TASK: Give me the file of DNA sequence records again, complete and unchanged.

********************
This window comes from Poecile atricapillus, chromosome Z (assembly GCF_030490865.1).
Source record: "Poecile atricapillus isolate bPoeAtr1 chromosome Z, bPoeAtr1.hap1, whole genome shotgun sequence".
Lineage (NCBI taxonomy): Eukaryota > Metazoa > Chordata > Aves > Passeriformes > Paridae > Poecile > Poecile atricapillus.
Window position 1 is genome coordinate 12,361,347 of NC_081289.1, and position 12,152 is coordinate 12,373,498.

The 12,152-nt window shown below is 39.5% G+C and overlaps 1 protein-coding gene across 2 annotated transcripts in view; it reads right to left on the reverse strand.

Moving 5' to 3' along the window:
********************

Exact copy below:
This window comes from Poecile atricapillus, chromosome Z (assembly GCF_030490865.1).
Source record: "Poecile atricapillus isolate bPoeAtr1 chromosome Z, bPoeAtr1.hap1, whole genome shotgun sequence".
Lineage (NCBI taxonomy): Eukaryota > Metazoa > Chordata > Aves > Passeriformes > Paridae > Poecile > Poecile atricapillus.
Window position 1 is genome coordinate 12,361,347 of NC_081289.1, and position 12,152 is coordinate 12,373,498.

The 12,152-nt window shown below is 39.5% G+C and overlaps 1 protein-coding gene across 2 annotated transcripts in view; it reads right to left on the reverse strand.

Moving 5' to 3' along the window: